I have just received my copy of the most recent Cocks & Féret – the 19th edition. A new one is published every 5 to 7 years.
The history of the “Bordeaux Bible” is quite a long one, going back to Bordeaux: its wines and the claret country by Charles Cocks published in London in 1846. In 1850, the Guide de l’étranger à Bordeaux et dans la Gironde. Bordeaux, ses environs et ses vins classés par ordre de mérite was first published by Féret in Bordeaux.
In 1874, Édouard Féret separated the book into two parts:
- Le guide de l’étranger à Bordeaux,
- Bordeaux et ses Vins – henceforth called “Cocks & Féret”
The 2014 edition has fewer pages then the preceding one for the first time in 20 years: 1,952 compared to 2,291 in 2007. This is primarily due to the fact that many estates have disappeared or merged. For instance, in the 1995 Féret, only two or three châteaux had more than 100 hectares of vines… but there are over forty today. Eight hundred of the 1,500 estates eliminated in the past seven years had fewer than 10 hectares. Furthermore, just over 100 natural or legal persons own nearly 20,000 hectares of vines, i.e. over 18% of the total vineyard area in Bordeaux (115 000 hectares).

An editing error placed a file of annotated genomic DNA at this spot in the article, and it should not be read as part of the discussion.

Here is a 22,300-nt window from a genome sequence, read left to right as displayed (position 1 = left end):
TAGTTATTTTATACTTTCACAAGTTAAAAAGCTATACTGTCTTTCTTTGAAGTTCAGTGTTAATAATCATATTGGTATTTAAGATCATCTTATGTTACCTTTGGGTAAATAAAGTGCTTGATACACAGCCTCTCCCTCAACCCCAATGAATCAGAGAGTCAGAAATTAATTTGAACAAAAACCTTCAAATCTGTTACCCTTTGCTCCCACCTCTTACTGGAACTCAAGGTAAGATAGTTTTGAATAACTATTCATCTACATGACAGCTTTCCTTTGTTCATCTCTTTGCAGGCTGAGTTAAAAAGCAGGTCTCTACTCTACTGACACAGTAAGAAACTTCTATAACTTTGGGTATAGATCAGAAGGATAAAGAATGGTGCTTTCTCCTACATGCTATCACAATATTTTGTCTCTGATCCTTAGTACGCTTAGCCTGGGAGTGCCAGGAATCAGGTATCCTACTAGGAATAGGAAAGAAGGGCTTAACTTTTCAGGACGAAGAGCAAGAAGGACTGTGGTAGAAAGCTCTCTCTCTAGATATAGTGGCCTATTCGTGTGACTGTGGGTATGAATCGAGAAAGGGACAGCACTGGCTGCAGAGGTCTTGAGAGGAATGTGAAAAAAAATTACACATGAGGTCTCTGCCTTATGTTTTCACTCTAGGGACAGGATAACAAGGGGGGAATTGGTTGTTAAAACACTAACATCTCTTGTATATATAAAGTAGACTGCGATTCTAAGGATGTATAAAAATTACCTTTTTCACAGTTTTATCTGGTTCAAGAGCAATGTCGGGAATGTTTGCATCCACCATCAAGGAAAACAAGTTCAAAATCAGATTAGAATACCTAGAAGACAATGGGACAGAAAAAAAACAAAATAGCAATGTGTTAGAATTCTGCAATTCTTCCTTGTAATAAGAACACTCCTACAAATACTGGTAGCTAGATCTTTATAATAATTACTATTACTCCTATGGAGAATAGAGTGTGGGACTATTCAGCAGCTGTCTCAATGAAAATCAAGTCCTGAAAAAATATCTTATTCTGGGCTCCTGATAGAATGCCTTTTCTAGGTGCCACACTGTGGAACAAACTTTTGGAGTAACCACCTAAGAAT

The 2014 Féret lists 5,000 estates, 1,000 of which have a detailed description.
The book is broken down into several parts: information about winegrowing in Bordeaux, the 5,000 châteaux, the 1,900 négociant brands, a breakdown of production by commune (554 in the Gironde), a list of the 160 négociant firms (which is also significantly reduced compared to the last edition), and a complete index that is at the front of the book – quite useful for such a thick tome).
The smallest estate in Bordeaux is Château Linot in Saint Estèphe (0.07 hectare) and the largest is Château La Borne in Massugas (321 hectares) in Massugas)